Signs Of A Baby Do Not Match Milk Powder?
, want to ask. My baby is 1.5 months old. Drinking milk from the age of 1 mg. When I give milk brand milk my child is strong and drinks a lot. But usually after finishing expressions, sometimes he likes to spit up and sometimes vomits, and then his breath continues like a snoring sound. The child is not fussy. After that I want to use other brands of milk ******** not throw up anymore just spit up a little. So is my child not suitable for *** brand milk or what? Thank you 😊
Thank you for the question.
Spit up, vomiting, and bad breath can indeed indicate that the baby does not match the milk given, for example due to allergies, intolerance, or malabsorption of the contents in the milk. However, it can also actually spit up, vomit, and breath grok-grok naturally occur due to a baby who rushes while breastfeeding and not burped properly so that a lot of air enters into his digestive tract and a lot of mucus that builds up around his throat. Or, your baby's complaints may also arise due to a variety of other reasons, which are not always related to milk consumption, such as respiratory infections, hiatal hernias, tonsillopharyngitis, bronchitis, pneumonia, intestinal obstruction, intestinal inflammation, gastrointestinal infections, and so on.
Need to be clarified, how many times does your baby usually vomit in a day? Is there a lot of vomit? After nursing, have you burped properly? Does your baby also experience flatulence, colic, bowel obstruction, growth retardation, fussiness, difficulty sleeping, tightness, or other complaints? Do you still give your baby milk? If not, what obstacles do you have in giving the milk?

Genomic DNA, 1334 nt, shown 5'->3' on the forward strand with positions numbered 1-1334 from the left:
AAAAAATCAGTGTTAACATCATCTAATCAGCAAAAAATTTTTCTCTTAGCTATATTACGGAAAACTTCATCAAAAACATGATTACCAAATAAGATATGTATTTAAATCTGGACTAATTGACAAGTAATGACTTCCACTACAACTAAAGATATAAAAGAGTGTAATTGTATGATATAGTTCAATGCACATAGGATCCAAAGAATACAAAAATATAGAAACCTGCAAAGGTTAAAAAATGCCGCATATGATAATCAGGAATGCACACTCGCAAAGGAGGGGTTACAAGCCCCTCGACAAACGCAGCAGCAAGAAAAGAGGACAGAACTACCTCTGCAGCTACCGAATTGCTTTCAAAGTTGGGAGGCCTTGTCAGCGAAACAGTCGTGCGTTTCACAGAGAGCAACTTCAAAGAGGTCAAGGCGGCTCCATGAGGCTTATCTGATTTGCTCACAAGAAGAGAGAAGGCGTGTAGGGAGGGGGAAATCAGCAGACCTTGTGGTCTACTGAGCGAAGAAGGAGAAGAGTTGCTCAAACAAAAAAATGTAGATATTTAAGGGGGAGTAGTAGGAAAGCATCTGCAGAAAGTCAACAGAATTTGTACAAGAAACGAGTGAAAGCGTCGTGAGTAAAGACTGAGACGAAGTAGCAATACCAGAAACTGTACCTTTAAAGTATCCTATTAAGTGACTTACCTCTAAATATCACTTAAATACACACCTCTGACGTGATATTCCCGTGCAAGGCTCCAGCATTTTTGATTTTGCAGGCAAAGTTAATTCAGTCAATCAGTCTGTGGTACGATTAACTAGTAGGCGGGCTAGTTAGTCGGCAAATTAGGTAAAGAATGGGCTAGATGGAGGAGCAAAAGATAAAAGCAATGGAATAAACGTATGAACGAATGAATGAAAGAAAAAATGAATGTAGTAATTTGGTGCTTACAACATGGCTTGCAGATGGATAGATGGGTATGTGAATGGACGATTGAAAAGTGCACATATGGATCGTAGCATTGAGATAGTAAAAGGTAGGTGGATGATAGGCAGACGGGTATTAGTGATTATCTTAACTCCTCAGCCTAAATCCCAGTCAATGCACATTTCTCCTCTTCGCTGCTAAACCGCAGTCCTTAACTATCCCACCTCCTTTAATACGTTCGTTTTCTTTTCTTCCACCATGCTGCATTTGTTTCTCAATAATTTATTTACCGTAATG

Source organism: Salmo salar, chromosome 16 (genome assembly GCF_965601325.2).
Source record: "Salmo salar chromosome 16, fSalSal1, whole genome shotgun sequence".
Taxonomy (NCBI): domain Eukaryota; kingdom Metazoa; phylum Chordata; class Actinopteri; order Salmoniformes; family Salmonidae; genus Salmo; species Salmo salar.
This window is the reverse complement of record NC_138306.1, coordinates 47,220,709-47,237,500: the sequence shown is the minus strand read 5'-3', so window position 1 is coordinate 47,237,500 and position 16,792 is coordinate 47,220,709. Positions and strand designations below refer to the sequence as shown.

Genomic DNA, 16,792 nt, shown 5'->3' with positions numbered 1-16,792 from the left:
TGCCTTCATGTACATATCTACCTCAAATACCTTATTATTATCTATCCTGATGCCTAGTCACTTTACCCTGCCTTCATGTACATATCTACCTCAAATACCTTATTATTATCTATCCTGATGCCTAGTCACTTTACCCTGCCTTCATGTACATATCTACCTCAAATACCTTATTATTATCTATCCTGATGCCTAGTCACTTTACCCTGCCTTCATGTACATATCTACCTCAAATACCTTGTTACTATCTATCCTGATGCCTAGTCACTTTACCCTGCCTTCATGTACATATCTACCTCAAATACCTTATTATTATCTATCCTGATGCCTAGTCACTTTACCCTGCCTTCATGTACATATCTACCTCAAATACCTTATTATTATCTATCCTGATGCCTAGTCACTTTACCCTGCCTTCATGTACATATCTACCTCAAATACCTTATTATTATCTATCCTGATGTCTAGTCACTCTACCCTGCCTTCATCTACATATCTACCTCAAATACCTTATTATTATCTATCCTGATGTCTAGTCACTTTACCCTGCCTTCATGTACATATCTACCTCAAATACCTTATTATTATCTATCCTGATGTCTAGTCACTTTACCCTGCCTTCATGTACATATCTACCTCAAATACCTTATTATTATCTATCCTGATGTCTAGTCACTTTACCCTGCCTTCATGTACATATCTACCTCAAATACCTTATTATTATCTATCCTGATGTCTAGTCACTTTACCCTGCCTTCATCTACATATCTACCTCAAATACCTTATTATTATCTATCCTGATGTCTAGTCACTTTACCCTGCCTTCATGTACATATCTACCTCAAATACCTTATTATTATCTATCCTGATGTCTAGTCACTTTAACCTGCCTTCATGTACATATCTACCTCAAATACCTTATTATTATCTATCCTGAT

Infants whose age is less than 1 year are not advised to be given additional milk other than breast milk. In the first 6 months of life, the best source of nutrition for babies is breast milk. Later, when your baby is 6 months old, you can add this breast milk with water and other nutritious balanced foods. Giving extra milk too early is very vulnerable to make the baby experience health problems, including those characterized by excessive vomiting, respiratory distress, and so on as mentioned above. Not only that, the nutrition in extra milk is not always well absorbed by the baby's body, so the risk of causing the baby to stunt its growth (becoming thinner or stunting).
Therefore, you should prioritize giving your baby breast milk so that the nutritional needs are met properly, and the risk of experiencing health problems can be minimized. If you have problems in breastfeeding, do not hesitate to consult a doctor, pediatrician, or lactation consultant to be given guidance to do the relactation correctly. While waiting for the success of relactation, you can first give your baby the minimum amount of milk that causes it to vomit, use the right feeding media (don't teat, replace with cup feeders or pipettes), burp your baby after every suckling, tilt his body when vomiting so as not to choke , and do not give any medicine to the baby without the advice of a doctor.
Hope this helps ...